Five books every facility manager should read

by Micah Jacob
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Books every facility manager should read

From putting out spot fires to managing contractors, dealing with life-threatening incidents or complex compliance issues, a day in the life of a facility manager is never dull. Unfortunately, this sometimes means less time for personal development and reflection.

Micah Jacob, a senior facilities manager for CBRE, takes us through his top five books to help enhance the technological know-how, understanding of psychology and communication skills of the facility manager.

1. The Facility Management Handbook (Third Edition) – David G. Cotts, Kathy O. Roper and Richard P. Payant

This book provides a basic overview of life in facilities management covering topics such as finance, people and asset management. Reading it lays steady groundwork for the facility manager to hone in on certain skills and develop them further.

2. Structures Or Why Things Don’t Fall Down – J.E. Gordon

The built environment is made up of thousands of small structures. A basic understanding of these intricate materials and their interconnectedness is essential for the facility manager. Said to be one of the books that inspired Elon Musk, Structures Or Why Things Don’t Fall Down offers readers great detail on material science, biomechanics and structural design.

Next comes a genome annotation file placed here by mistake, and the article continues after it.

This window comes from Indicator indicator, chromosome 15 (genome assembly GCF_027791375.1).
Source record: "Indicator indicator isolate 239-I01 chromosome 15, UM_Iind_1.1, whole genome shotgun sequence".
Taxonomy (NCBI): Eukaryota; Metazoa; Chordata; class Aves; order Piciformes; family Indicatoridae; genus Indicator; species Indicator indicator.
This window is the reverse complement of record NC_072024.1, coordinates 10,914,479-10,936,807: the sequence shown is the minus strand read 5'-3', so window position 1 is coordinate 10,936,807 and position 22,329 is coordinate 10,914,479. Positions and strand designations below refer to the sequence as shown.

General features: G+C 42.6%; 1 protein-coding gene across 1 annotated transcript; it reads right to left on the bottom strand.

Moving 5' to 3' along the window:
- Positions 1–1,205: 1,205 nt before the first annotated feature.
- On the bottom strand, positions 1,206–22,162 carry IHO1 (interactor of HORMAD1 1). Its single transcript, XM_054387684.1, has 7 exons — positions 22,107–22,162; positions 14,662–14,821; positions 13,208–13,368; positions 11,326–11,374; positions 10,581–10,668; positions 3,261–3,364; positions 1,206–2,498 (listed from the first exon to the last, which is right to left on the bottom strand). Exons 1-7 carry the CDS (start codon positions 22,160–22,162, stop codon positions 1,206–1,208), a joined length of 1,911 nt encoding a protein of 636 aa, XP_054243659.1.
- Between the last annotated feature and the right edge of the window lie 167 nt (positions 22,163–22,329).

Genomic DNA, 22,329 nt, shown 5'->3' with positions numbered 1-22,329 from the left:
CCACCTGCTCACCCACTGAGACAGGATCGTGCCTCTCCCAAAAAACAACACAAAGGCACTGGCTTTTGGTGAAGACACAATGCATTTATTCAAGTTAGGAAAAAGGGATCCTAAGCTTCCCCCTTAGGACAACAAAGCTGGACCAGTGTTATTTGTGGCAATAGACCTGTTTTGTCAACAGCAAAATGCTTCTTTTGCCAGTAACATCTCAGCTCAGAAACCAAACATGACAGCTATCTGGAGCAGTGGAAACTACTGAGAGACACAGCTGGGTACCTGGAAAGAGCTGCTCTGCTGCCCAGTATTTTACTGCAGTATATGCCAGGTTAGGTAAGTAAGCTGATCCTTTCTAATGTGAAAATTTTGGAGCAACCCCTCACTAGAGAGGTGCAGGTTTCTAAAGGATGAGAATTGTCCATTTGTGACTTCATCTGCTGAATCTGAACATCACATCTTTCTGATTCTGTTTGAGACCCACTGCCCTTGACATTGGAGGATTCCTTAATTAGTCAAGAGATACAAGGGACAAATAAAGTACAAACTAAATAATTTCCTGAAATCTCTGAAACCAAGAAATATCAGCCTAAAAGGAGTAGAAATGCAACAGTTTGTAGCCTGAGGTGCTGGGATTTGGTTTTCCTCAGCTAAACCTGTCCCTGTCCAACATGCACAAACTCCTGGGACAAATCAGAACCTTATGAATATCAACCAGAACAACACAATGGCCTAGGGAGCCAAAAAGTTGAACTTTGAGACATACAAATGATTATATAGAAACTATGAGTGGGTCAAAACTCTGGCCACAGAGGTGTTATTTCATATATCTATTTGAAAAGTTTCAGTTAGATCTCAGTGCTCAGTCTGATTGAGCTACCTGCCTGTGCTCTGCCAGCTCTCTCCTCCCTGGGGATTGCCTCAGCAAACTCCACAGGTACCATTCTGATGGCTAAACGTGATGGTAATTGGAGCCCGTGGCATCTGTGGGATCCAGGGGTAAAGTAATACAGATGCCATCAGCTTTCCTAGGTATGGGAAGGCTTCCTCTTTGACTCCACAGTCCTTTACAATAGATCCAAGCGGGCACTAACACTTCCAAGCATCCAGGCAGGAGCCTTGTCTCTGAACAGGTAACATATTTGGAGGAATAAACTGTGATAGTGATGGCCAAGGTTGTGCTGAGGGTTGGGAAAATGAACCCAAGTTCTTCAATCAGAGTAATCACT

3. Life 3.0 – Max Tegmark

Machine learning and artificial intelligence is touching literally every sphere of human life, and this book depicts the true extent of the impact these new technologies will have. It’s critical for facility managers to be fully aware of how to effectively use these technologies to their advantage. Reading Life 3.0 will help them do just that.

4. Flow: The Psychology of Optimal Experience – Mihaly Csikszentmihalyi

Often charged with conflicting high-priority tasks, the facility manager is expected to have to operate with a high IQ (intelligence quotient) and EQ (emotional quotient). Facility managers should not only understand their mental state at any given point, but also learn how to optimise it to operate at a higher level of consciousness – and consequently deliver better results.

5. How to Win Friends and Influence People – Dale Carnegie

Written in 1936, this book revolutionised the ideas behind self-help/self-improvement and people skills. Since the business of facilities management is centered around dealing with people at multiple levels, a facility manager should understand people’s needs and deliver accordingly. How to Win Friends and Influence People provides a basic but effective understanding of the human psyche.

Learn more about Jacob’s approach to facilities management in his interview with FM last month.

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